Life Update: Boston, You're My Home

During my twenties, I floated along.  After college graduation, I floated on home.  After about a year, I floated down to DC to follow a boy.  I fell into a job and stayed, out of loyalty perhaps, but also out of complacency to some extent.

There wasn't any planning or intention behind any of my decisions.  From the outside, it looked perfect.  I had a reliable job, a great relationship, a fun group of friends.  Inside, I was full of doubt and uncertainty.  As much fun as I was having, DC wasn't home, and I was often resentful of that fact.  After my dad died, those feelings only increased.  What was I doing with my life?  That entire year afterwards is still a blur in my mind.

When I finally came out of that haze, I took a step back and starting making intentional decisions.  As cliche as it sounds, life was too short. I accepted that I was in DC for the time being, however long that was, and I decided to make the best of it.  Taking that breath of fresh air was what I needed.  I started taking better care of myself, exploring more of my neighborhood, getting into a routine, meeting new people.  And of course, as soon as I did that, I felt better.  I was happier.  No, DC wasn't home, but it was somewhere special and there was value to being there.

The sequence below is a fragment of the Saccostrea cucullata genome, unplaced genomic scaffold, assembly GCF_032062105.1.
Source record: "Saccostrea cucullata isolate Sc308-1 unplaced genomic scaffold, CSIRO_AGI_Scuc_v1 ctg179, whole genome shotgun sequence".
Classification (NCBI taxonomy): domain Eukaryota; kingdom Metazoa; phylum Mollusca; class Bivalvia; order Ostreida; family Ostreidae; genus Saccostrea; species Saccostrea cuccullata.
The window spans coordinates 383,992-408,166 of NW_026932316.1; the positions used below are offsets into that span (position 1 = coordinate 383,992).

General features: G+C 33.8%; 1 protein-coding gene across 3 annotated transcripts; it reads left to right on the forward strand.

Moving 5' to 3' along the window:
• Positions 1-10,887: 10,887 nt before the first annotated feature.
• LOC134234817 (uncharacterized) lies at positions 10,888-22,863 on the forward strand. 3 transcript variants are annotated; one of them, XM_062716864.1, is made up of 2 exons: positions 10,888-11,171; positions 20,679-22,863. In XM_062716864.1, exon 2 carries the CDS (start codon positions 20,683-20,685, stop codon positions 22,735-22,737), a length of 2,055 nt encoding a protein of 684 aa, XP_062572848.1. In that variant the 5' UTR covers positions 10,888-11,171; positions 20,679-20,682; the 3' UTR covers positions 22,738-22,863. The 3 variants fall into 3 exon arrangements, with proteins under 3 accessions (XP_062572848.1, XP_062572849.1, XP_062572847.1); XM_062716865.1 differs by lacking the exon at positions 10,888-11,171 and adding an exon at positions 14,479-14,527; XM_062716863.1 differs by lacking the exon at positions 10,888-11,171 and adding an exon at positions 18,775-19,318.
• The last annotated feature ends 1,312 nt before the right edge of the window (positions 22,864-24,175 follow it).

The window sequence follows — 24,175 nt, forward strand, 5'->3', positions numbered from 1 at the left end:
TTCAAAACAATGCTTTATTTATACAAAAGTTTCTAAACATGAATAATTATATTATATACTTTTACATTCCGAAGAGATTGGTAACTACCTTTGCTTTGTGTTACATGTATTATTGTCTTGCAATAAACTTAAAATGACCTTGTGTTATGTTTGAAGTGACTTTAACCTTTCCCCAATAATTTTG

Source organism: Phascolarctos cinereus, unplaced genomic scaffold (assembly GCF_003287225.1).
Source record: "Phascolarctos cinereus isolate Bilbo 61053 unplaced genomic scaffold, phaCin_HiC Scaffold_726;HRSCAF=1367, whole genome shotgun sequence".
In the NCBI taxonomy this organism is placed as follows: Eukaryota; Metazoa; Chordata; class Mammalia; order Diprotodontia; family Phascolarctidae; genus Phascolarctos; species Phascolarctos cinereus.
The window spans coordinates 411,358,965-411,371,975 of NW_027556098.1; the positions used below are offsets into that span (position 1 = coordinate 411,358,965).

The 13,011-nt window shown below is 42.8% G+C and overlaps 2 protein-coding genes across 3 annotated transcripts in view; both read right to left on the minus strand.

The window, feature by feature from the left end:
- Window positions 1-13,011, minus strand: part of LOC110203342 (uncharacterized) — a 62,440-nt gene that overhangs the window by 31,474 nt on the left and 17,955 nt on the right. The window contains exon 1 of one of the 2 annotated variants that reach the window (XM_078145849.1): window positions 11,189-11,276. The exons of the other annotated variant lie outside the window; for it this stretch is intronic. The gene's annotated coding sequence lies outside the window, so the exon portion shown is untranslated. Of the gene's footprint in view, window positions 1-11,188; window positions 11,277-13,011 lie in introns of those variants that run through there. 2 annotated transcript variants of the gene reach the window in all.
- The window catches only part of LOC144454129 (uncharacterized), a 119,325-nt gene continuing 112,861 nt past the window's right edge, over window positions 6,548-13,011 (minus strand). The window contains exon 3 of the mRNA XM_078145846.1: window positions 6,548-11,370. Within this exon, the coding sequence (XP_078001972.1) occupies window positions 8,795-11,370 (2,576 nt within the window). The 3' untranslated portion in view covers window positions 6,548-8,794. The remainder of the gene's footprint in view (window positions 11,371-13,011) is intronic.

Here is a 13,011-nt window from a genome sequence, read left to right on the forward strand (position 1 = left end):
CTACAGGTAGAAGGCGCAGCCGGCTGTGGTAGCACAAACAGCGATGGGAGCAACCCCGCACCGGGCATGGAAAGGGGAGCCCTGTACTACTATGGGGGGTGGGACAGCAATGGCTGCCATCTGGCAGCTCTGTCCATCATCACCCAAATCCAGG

Early this year, we found ourselves at a crossroads where we could stick things out in Washington or we could do something scary and exciting by moving home.  With no hesitation, I said, "Let's do it."  And a few short weeks later, here we are.  Jobless, living with family, and happier than can be.  

Things will fall into place.  They always do.  We'll find jobs.  We'll get our own apartment.  We'll decorate and try to keep plants alive and have a housewarming party.  We'll get settled by making new routines, finding that perfect little coffee shop, meeting new friends.  We'll learn the bus routes and which shortcuts to take home.  We'll shoot down to Westport or up to Maine for summer weekends.  We'll curse the T and rush hour traffic.  We'll build our lives here. 

Boston, it's really good to see you again. 


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